The mental health fallout from the pandemic is self-evident. Be it from prolonged periods of isolation, bereavement or financial instability, the toll that this epoch-changing moment will take on our psychological wellbeing is and will continue to be devastating.
Enter MindMed, a Toronto-based pharma, tech and digital therapeutics company that grew exponentially in 2020, achieving unicorn status in December. Co-founded by JR Rahn, a former Uber executive, MindMed uses substances such as psilocybin and LSD in psychedelic-assisted therapy to help cure mental illness and addiction.
Mr Rahn tells fDi that the sub-sector of life sciences’ emergence is laden with history. “We’re working on these substances because, in many ways, they’ve been ignored by the larger pharmaceutical and biotech industry due to a political past and headlines from the 1960s,” he says, adding that Albert Hofmann’s discovery of LSD occurred while he was working at Sandoz Laboratories, which is now part of Swiss pharma giant Novartis.
“This is no longer a fringe industry and we’ve come back full circle into the pharmaceutical realm where LSD was discovered.”
Biotech companies in the mental health space — and now the accompanying attention from investors — are the “bastard child of the healthcare system” in the US, he says.
In the US, 60% of state counties, Mr Rahn says, do not have a psychiatrist, meaning that 80% of antidepressant prescriptions are authorised by a GP, as opposed to a specialist. According to a report from the Centers for Disease Control and Prevention (CDC), 40% of adults in the US struggled with mental health and substance abuse during the pandemic. “So, clearly we need a new paradigm.”
Fellow unicorn, UK-based Compass Pathways, which delivers psilocybin-assisted therapy, listed on the Nasdaq last year. MindMed and Atai Life Sciences — the latter of which is backed by PayPal’s Peter Thiel and also rumoured to have a billion-dollar valuation — are expected to list on the New York-based exchange this year too.
Data not politics
If 2020 was the year of the “psychedelic unicorn”, Mr Rahn predicts that 2021 will be the “graduation year”, as medicines are developed and subsequently approved. Naturally, in the US, there is a political dimension to the “acceptance” of psychedelics, not unlike the cannabis industry.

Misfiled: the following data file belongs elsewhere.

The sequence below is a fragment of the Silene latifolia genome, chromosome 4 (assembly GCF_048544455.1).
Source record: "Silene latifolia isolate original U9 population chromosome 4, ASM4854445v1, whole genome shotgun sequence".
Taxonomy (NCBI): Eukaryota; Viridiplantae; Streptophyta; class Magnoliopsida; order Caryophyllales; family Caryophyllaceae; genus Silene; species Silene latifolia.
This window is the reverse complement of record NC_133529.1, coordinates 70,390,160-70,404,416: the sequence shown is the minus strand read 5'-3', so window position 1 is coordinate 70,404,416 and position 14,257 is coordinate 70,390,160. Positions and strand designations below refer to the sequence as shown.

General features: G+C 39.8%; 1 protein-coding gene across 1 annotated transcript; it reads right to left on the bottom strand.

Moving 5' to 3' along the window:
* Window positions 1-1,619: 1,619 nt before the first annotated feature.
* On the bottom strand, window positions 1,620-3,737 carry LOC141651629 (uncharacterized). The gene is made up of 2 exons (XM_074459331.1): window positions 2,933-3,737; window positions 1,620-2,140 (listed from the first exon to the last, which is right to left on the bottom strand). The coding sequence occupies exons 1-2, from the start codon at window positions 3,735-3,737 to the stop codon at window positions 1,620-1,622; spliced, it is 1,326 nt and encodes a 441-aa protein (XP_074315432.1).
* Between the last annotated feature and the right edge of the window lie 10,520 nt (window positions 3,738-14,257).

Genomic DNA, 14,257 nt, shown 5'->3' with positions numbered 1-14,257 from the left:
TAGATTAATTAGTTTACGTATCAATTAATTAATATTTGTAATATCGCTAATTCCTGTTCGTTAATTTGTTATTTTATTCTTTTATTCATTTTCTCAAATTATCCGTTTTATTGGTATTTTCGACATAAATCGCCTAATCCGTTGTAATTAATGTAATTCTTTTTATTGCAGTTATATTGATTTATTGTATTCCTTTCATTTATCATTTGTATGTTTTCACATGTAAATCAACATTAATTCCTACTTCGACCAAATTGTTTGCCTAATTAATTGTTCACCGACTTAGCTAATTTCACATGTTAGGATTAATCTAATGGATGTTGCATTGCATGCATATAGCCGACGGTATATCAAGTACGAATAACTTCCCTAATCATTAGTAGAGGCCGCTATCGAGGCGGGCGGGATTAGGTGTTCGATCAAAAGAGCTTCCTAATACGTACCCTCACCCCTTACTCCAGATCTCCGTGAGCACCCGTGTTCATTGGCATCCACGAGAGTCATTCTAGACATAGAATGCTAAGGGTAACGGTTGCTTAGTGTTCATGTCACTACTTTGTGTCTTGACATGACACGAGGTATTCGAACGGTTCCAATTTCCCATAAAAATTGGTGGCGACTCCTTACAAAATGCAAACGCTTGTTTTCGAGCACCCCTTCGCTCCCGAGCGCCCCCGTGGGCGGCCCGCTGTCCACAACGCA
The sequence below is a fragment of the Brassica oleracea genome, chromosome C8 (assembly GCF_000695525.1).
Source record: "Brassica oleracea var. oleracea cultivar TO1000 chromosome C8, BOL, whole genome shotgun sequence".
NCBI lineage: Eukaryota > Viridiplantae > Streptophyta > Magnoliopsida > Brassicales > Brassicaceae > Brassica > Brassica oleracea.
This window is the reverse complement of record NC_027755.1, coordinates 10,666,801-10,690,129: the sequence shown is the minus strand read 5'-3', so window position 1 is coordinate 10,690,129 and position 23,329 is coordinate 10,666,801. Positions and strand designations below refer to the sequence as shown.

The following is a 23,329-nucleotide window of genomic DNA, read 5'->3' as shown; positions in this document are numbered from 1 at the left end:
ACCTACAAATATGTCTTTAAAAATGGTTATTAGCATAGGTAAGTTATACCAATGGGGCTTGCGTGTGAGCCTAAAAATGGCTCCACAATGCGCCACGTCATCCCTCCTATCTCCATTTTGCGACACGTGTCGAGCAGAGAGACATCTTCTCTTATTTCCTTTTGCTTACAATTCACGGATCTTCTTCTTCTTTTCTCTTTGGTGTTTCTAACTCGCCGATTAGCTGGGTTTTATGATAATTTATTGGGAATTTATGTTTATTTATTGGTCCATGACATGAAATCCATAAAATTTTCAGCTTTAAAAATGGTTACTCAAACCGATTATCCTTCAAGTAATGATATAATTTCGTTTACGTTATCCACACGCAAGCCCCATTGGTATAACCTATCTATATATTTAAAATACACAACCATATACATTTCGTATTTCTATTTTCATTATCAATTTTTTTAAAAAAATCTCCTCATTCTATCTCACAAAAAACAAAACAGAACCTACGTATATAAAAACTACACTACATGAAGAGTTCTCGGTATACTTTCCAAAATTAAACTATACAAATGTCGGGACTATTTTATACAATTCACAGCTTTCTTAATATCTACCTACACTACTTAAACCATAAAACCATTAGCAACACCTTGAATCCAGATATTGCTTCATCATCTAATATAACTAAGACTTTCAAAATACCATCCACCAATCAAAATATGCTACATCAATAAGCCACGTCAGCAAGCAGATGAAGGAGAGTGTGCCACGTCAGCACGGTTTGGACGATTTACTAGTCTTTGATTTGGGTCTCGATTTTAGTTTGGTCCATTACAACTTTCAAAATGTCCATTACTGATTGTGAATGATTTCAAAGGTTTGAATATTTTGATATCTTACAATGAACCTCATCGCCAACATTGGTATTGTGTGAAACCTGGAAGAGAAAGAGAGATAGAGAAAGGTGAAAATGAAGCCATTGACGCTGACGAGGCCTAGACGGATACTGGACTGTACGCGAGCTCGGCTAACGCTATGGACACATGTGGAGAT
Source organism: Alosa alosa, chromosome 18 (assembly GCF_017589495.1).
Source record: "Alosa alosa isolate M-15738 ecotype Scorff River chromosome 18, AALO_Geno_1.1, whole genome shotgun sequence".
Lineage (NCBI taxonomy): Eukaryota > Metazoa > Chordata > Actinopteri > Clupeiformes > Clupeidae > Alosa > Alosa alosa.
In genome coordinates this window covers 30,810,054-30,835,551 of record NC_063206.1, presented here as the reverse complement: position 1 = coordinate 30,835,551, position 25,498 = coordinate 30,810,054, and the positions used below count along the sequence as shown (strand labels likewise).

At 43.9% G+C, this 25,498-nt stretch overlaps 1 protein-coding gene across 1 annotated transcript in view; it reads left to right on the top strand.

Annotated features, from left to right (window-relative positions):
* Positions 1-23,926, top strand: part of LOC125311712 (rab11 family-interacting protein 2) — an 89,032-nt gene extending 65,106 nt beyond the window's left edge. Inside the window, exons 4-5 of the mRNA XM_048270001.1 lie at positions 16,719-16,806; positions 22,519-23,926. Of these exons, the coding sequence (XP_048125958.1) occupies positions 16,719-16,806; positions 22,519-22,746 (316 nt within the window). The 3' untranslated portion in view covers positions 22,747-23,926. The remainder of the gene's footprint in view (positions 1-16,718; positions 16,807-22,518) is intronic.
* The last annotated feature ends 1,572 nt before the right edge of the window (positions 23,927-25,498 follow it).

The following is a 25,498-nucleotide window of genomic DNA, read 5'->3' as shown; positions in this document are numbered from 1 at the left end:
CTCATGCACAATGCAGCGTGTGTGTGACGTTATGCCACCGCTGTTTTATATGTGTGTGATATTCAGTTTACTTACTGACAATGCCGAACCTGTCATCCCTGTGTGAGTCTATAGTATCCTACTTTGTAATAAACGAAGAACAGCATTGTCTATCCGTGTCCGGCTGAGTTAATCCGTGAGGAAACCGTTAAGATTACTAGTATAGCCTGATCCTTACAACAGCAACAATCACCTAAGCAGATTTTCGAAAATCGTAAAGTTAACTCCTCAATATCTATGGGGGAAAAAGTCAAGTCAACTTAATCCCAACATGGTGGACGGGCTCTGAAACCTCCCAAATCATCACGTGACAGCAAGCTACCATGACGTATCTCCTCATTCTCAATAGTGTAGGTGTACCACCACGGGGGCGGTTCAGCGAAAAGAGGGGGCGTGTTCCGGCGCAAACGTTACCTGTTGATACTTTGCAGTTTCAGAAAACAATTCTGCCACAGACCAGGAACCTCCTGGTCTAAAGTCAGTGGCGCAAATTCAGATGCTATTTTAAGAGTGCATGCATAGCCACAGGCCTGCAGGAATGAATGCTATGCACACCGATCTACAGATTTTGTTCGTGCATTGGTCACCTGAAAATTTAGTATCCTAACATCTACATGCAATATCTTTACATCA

“We couldn’t be further away from cannabis,” he says, insisting that MindMed is interested in FDA approval above all else and concerns itself with neither state-by-state approvals nor the political movements attached to the legalisation of these substances.
The precare and aftercare procedures will also be a big component of the therapy offered. MindMed is working on digital therapeutics alongside clinical trials, which are essentially interventions based on AI and data to prevent and treat a disease or relapse.
“If we can predict when somebody is going to relapse from a drug addiction or when they have a increased potential incidence of anxiety, those are very, very powerful tools for a care provider and a doctor,” he says.
Mission versus growth
Mr Rahn’s journey to MindMed was one led by his own struggle with mental health and addiction during his days in Silicon Valley and at Uber in Singapore, when the tech behemoth was a fledgling disruptor expanding into new markets.
But the company’s rapid rise concealed a host of negative externalities, he says. “The growth metrics were always the DNA we lived by. Growth at all costs. Break things.”
Now, in an age of impact capitalism and mission-related companies, encircled by the effects of climate change and Covid-19, Mr Rahn affirms that “growth at all costs doesn’t need to be a thing in 2021”.
This article first appeared in the February/March print edition of fDi Intelligence. View a digital edition of the magazine here.